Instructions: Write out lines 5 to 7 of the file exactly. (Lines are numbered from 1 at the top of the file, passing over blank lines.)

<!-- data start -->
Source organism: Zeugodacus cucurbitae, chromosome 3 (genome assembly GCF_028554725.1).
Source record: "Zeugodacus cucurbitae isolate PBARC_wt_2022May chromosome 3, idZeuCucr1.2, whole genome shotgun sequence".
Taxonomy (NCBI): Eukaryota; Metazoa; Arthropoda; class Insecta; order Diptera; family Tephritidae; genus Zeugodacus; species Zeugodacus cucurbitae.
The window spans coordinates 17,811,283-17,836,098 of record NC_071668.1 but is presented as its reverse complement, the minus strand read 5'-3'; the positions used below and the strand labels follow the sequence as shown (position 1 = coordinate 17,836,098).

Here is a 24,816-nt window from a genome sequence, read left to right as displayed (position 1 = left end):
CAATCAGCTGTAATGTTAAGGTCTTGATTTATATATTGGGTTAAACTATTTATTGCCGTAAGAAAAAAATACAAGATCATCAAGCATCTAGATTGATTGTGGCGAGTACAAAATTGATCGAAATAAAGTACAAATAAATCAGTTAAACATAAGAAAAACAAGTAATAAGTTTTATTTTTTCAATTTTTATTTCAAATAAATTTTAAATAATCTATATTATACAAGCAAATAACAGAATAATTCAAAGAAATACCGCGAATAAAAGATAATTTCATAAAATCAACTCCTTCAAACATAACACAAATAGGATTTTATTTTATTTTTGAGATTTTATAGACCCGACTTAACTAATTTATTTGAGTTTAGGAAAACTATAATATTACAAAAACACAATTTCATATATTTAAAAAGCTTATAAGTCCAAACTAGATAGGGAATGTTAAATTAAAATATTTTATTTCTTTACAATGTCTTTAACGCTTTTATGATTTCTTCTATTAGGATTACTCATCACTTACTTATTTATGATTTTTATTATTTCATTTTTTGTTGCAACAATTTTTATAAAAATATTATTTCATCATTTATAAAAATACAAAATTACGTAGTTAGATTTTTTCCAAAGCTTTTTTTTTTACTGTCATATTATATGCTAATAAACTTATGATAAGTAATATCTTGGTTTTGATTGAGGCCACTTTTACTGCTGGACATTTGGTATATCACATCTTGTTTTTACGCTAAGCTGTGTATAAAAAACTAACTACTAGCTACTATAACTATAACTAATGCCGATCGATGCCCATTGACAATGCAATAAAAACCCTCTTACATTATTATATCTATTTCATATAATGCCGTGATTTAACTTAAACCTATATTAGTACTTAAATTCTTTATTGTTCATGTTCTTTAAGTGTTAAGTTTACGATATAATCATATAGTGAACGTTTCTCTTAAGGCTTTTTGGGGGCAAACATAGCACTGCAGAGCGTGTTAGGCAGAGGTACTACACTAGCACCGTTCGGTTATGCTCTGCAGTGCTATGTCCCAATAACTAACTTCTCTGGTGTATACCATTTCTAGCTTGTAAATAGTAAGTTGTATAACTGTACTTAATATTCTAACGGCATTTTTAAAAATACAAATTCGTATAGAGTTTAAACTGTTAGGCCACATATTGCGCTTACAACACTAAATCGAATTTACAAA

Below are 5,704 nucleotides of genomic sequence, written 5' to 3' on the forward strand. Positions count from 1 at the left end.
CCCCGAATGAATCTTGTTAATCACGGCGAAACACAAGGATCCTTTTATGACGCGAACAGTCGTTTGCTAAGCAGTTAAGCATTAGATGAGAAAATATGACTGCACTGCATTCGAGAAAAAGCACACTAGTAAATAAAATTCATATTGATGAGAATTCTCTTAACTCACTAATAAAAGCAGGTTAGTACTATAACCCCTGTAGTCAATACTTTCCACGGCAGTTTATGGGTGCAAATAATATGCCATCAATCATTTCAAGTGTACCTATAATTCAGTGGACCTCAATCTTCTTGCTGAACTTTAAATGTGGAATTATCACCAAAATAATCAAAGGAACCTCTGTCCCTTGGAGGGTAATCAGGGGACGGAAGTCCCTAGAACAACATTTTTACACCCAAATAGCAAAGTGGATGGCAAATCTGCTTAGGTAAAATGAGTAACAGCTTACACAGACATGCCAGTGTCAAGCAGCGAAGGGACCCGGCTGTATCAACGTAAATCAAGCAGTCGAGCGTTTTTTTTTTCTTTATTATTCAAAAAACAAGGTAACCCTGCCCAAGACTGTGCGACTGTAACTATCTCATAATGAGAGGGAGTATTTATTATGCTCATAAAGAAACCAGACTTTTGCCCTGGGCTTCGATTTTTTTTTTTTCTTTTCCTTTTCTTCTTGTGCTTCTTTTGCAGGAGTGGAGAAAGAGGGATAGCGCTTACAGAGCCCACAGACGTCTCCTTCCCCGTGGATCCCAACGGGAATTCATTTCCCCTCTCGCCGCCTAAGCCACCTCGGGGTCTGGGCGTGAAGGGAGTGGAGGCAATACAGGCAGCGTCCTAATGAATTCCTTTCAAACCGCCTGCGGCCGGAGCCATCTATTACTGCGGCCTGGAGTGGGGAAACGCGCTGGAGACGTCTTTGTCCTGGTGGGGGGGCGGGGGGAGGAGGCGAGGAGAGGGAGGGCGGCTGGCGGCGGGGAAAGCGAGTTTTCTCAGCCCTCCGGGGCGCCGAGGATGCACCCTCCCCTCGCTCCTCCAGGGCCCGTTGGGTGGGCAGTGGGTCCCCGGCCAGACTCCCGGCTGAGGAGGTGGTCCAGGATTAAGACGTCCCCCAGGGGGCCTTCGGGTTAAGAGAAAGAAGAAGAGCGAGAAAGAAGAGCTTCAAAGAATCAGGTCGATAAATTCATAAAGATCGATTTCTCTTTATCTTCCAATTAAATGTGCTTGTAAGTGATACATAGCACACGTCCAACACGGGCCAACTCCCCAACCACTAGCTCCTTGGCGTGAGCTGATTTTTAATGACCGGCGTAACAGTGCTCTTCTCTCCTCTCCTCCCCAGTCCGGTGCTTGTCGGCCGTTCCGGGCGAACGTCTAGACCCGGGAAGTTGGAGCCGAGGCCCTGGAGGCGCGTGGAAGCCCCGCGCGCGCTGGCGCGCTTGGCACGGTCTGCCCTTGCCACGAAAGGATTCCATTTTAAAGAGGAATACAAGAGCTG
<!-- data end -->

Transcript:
Here is a 24,816-nt window from a genome sequence, read left to right as displayed (position 1 = left end):
CAATCAGCTGTAATGTTAAGGTCTTGATTTATATATTGGGTTAAACTATTTATTGCCGTAAGAAAAAAATACAAGATCATCAAGCATCTAGATTGATTGTGGCGAGTACAAAATTGATCGAAATAAAGTACAAATAAATCAGTTAAACATAAGAAAAACAAGTAATAAGTTTTATTTTTTCAATTTTTATTTCAAATAAATTTTAAATAATCTATATTATACAAGCAAATAACAGAATAATTCAAAGAAATACCGCGAATAAAAGATAATTTCATAAAATCAACTCCTTCAAACATAACACAAATAGGATTTTATTTTATTTTTGAGATTTTATAGACCCGACTTAACTAATTTATTTGAGTTTAGGAAAACTATAATATTACAAAAACACAATTTCATATATTTAAAAAGCTTATAAGTCCAAACTAGATAGGGAATGTTAAATTAAAATATTTTATTTCTTTACAATGTCTTTAACGCTTTTATGATTTCTTCTATTAGGATTACTCATCACTTACTTATTTATGATTTTTATTATTTCATTTTTTGTTGCAACAATTTTTATAAAAATATTATTTCATCATTTATAAAAATACAAAATTACGTAGTTAGATTTTTTCCAAAGCTTTTTTTTTTACTGTCATATTATATGCTAATAAACTTATGATAAGTAATATCTTGGTTTTGATTGAGGCCACTTTTACTGCTGGACATTTGGTATATCACATCTTGTTTTTACGCTAAGCTGTGTATAAAAAACTAACTACTAGCTACTATAACTATAACTAATGCCGATCGATGCCCATTGACAATGCAATAAAAACCCTCTTACATTATTATATCTATTTCATATAATGCCGTGATTTAACTTAAACCTATATTAGTACTTAAATTCTTTATTGTTCATGTTCTTTAAGTGTTAAGTTTACGATATAATCATATAGTGAACGTTTCTCTTAAGGCTTTTTGGGGGCAAACATAGCACTGCAGAGCGTGTTAGGCAGAGGTACTACACTAGCACCGTTCGGTTATGCTCTGCAGTGCTATGTCCCAATAACTAACTTCTCTGGTGTATACCATTTCTAGCTTGTAAATAGTAAGTTGTATAACTGTACTTAATATTCTAACGGCATTTTTAAAAATACAAATTCGTATAGAGTTTAAACTGTTAGGCCACATATTGCGCTTACAACACTAAATCGAATTTACAAA

Below are 5,704 nucleotides of genomic sequence, written 5' to 3' on the forward strand. Positions count from 1 at the left end.